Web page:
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Biochim Biophys Acta. 2003 Apr 11;1647(1-2):361-6.

5-Aminolevulinic acid synthase: mechanism, mutations and medicine.

Author information

  • 1Biochemistry and Molecular Biology, School of Biological Sciences, The University of Southampton, Southampton, SO16 7PX, UK. pmsj@soton.ac.uk

Abstract

5-Aminolevulinic acid synthase (ALAS), the first enzyme of the heme biosynthesis pathway, catalyses the pyridoxal 5'-phosphate-dependent condensation between glycine and succinyl-CoA to yield 5-aminolevulinic acid (5-amino-4-oxopentanoate). A three-dimensional structural model of Rhodobacter spheroides ALAS has been constructed and used to identify amino acid residues at the active site that are likely to be important for the recognition of glycine, the only amino acid substrate. Several residues have been investigated by site-directed mutagenesis and enzyme variants have been generated that are able to use alanine, serine or threonine. A three-dimensional structure model of 5-aminolevulinic acid synthase from human erythrocytes (ALAS 2) has also been constructed and used to map a range of naturally occurring human mutants that give rise to X-linked sideroblastic anemia. A number of these anemias respond favourably to vitamin B(6) (pyridoxine) therapy, whereas others are either partially responsive or completely refractory. Detailed investigations with selected human mutants have highlighted the importance of arginine-517 that is implicated in glycine carboxyl group binding.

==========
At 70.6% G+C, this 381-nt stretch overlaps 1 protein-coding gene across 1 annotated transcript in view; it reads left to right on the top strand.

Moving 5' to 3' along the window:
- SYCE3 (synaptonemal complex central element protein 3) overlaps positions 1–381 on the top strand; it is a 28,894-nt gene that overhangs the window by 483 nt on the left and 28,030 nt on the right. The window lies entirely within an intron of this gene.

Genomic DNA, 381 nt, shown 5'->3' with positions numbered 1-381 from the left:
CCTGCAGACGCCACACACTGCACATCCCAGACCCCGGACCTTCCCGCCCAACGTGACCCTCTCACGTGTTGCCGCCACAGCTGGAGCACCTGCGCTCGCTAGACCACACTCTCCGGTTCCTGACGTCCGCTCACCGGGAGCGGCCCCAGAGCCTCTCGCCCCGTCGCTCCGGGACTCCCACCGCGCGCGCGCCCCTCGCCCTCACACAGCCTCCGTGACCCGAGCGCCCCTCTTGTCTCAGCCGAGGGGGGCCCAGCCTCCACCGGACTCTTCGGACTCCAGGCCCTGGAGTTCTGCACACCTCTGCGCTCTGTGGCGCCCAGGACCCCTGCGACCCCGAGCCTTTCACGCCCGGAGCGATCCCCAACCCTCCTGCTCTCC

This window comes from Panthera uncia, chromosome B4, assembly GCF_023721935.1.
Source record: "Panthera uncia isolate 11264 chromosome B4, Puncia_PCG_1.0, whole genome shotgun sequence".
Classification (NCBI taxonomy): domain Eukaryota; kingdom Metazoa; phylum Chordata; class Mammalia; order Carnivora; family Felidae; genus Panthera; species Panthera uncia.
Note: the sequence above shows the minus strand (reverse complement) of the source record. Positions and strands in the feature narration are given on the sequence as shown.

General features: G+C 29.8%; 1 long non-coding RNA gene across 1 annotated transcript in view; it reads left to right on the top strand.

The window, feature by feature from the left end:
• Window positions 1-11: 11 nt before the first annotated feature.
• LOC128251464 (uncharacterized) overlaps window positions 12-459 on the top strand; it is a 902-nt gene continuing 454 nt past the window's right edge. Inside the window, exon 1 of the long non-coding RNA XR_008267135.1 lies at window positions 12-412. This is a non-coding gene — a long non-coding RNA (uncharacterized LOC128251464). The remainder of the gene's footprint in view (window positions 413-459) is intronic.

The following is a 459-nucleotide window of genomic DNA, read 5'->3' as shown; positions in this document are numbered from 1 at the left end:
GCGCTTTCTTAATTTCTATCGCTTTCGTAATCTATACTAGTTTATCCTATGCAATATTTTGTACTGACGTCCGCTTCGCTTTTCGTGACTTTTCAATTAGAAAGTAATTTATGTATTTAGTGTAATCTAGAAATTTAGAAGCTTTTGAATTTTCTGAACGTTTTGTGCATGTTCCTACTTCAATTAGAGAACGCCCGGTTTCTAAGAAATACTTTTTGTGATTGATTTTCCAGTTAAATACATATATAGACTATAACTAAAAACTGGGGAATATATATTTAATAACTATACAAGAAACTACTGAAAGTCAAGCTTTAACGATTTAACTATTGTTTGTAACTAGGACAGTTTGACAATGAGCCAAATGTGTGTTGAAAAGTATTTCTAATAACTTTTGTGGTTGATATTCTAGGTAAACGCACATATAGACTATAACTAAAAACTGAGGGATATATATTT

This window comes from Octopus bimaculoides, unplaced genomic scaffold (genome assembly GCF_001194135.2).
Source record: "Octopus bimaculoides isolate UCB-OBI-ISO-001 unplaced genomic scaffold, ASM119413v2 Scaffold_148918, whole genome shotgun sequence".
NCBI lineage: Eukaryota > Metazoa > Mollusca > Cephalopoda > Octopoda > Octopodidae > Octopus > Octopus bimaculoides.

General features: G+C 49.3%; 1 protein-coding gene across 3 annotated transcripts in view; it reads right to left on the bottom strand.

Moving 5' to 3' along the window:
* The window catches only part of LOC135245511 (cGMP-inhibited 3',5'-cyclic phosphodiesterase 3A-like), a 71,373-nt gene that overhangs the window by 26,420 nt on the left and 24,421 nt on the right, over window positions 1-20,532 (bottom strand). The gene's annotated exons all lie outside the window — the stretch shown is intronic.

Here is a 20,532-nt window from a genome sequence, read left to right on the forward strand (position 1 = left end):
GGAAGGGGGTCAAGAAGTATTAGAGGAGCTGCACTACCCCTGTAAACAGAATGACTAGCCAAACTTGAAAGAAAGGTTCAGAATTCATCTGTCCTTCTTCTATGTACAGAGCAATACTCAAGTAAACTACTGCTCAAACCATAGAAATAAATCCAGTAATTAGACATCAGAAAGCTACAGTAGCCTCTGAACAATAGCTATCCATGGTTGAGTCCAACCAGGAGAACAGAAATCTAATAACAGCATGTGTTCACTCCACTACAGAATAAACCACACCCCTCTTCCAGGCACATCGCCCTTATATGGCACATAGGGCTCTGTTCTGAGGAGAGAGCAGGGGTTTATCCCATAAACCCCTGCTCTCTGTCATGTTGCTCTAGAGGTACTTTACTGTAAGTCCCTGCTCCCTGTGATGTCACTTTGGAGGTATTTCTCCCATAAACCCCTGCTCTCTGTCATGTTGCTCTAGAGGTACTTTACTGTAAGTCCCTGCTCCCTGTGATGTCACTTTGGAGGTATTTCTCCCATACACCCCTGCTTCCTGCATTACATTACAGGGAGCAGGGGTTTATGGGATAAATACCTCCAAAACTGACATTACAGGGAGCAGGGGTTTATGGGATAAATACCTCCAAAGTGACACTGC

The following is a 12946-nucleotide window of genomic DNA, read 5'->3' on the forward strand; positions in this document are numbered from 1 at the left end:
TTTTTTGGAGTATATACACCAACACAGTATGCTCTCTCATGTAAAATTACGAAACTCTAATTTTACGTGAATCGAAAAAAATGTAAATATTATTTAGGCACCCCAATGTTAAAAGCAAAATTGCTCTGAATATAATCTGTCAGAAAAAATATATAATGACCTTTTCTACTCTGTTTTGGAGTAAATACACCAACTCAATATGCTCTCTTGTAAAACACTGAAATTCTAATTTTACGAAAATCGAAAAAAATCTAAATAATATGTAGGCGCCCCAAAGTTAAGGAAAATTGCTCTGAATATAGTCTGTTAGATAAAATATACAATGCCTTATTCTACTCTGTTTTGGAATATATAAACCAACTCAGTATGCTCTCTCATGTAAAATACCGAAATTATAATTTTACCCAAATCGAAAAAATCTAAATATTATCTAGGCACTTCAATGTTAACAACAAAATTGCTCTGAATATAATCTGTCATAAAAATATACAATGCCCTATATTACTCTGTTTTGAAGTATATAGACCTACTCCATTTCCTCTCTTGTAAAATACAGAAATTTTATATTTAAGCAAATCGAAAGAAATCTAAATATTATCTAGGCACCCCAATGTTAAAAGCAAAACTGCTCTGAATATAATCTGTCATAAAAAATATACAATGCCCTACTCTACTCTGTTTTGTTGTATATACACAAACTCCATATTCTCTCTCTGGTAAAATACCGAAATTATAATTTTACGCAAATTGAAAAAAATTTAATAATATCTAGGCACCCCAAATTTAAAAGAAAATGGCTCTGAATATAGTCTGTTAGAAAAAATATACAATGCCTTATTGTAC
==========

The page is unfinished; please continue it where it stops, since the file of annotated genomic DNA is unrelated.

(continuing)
PMID:
12686158
[PubMed - indexed for MEDLINE]
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